Meta Files Lawsuit Arguing FTC’s In-House Courts are Unconstitutional

Meta on Thursday filed a lawsuit against the Federal Trade Commission arguing its in-house trials are unconstitutional.

Photo by Julio Lopez via Unsplash

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Meta wants to put the system on trial.

In the latest chapter of an ongoing legal fight between Zuckerberg’s empire and the Federal Trade Commission, Meta filed a lawsuit against the agency arguing its in-house trials are unconstitutional. Add it to the growing list of corporations pushing back on the legitimacy of US regulatory bodies.

A Few Good Metas

Way back in 2020, the FTC and then-Facebook agreed to a $5 billion settlement following an investigation into the social platform’s laissez-faire approach to protecting user privacy. The FTC effectively reopened the case this past May, arguing that Meta repeatedly violated guarantees it had made in the agreement, and proposed a handful of new privacy restrictions, including a blanket ban on monetizing user data derived from minors. (The 2020 agreement itself came after the FTC found that Facebook had violated privacy policies from a previous agreement with the agency in 2012).

On Monday, a US district judge ruled the FTC could move forward with its push to revise the 2020 agreement. In response, Meta filed a lawsuit late Wednesday with a Washington federal court to halt the FTC’s proceedings, arguing that the agency is operating as “prosecutor, judge, and jury in the same case” because of its in-house court system that violates the company’s right to due process.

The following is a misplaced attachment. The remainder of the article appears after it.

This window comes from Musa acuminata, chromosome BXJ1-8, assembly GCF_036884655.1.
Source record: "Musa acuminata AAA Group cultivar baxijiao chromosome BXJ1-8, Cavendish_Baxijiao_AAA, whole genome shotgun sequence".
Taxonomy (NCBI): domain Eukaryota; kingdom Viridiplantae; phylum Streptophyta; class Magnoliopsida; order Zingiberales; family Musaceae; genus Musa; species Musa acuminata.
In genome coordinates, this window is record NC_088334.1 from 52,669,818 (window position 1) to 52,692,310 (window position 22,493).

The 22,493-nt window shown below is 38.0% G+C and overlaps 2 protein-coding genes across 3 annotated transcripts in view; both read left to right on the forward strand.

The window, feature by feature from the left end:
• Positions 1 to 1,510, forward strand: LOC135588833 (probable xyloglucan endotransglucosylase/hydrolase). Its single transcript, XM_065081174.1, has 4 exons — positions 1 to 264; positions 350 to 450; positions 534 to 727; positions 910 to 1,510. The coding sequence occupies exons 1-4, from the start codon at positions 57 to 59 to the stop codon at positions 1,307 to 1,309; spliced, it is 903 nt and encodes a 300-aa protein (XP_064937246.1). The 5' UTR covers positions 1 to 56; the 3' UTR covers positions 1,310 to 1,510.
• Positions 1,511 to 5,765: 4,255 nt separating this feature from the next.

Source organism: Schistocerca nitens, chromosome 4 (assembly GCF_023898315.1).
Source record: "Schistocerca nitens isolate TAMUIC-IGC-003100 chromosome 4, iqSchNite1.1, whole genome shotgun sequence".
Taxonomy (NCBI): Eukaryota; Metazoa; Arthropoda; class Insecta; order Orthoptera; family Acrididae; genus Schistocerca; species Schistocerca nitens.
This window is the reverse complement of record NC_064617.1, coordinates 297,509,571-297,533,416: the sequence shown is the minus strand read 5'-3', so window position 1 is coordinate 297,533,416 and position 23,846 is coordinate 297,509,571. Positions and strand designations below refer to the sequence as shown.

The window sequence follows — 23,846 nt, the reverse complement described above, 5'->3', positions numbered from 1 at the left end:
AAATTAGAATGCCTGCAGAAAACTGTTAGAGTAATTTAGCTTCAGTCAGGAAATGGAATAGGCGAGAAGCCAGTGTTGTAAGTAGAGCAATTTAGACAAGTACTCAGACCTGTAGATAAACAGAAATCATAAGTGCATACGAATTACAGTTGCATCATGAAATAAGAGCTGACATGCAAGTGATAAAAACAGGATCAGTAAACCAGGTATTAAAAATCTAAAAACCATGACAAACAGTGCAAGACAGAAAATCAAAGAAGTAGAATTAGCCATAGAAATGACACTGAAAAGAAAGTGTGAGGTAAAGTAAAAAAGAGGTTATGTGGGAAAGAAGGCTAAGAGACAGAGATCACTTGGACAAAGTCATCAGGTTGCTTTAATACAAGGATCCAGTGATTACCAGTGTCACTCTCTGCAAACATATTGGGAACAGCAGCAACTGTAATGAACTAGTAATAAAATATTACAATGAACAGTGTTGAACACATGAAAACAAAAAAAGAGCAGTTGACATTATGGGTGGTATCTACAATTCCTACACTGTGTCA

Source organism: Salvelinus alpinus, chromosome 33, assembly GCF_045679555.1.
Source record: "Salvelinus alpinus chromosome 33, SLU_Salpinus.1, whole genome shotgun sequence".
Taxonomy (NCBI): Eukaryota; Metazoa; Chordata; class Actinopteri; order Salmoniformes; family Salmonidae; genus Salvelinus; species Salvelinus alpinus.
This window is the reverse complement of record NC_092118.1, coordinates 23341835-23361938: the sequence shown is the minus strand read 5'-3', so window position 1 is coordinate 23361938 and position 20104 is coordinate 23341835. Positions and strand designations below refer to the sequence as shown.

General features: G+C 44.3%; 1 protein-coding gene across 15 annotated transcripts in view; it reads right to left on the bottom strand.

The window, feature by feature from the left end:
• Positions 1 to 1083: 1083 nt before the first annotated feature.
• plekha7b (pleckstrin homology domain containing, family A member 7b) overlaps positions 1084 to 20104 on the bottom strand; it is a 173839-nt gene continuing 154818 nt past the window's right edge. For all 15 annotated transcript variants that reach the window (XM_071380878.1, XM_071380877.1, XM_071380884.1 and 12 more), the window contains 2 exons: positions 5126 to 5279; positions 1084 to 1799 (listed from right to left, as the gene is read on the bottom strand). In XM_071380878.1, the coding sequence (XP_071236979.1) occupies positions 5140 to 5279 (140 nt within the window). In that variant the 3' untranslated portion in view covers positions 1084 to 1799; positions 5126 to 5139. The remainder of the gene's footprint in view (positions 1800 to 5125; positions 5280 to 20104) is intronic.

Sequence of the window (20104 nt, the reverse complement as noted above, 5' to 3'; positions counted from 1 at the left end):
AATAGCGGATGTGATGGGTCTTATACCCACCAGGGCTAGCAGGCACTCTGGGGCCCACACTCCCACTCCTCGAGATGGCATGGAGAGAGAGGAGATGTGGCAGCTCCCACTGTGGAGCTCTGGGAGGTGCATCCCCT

It’s similar to arguments already being made by other corporations:

  • Earlier this year, gene-sequencing biotech giant Illumina scored a fast-track appeal of an FTC order to unwind its $7 billion acquisition of cancer detection startup Grail. Some see the case, currently being heard in the 5th Circuit Court, potentially going all the way to the Supreme Court — which could ultimately rule to blunt the FTC’s authority.
  • On Wednesday, Elon Musk and Mark Cuban-backed hedge-fund manager George Jarkesy testified in front of the Supreme Court arguing that the Security Exchange Commission’s reliance on in-house courts with no peer jury is also unconstitutional — an adverse ruling for the SEC could also ultimately blunt its authority.

Antibluster: Of course, where some see a bold stance against federal overreach, others see the type of anti-antitrust bluster typical of massive corporations. “Meta’s lawsuit is a baseless attack on the FTC’s authority, granted to it by Congress,” Katherine Van Dyck, senior counsel at the anti-monopoly nonprofit the American Economic Liberties Project, wrote in a statement. “The Commission was established over a century ago to protect consumers from predatory, unfair, and anticompetitive businesses that erode our democracy when left unchecked.”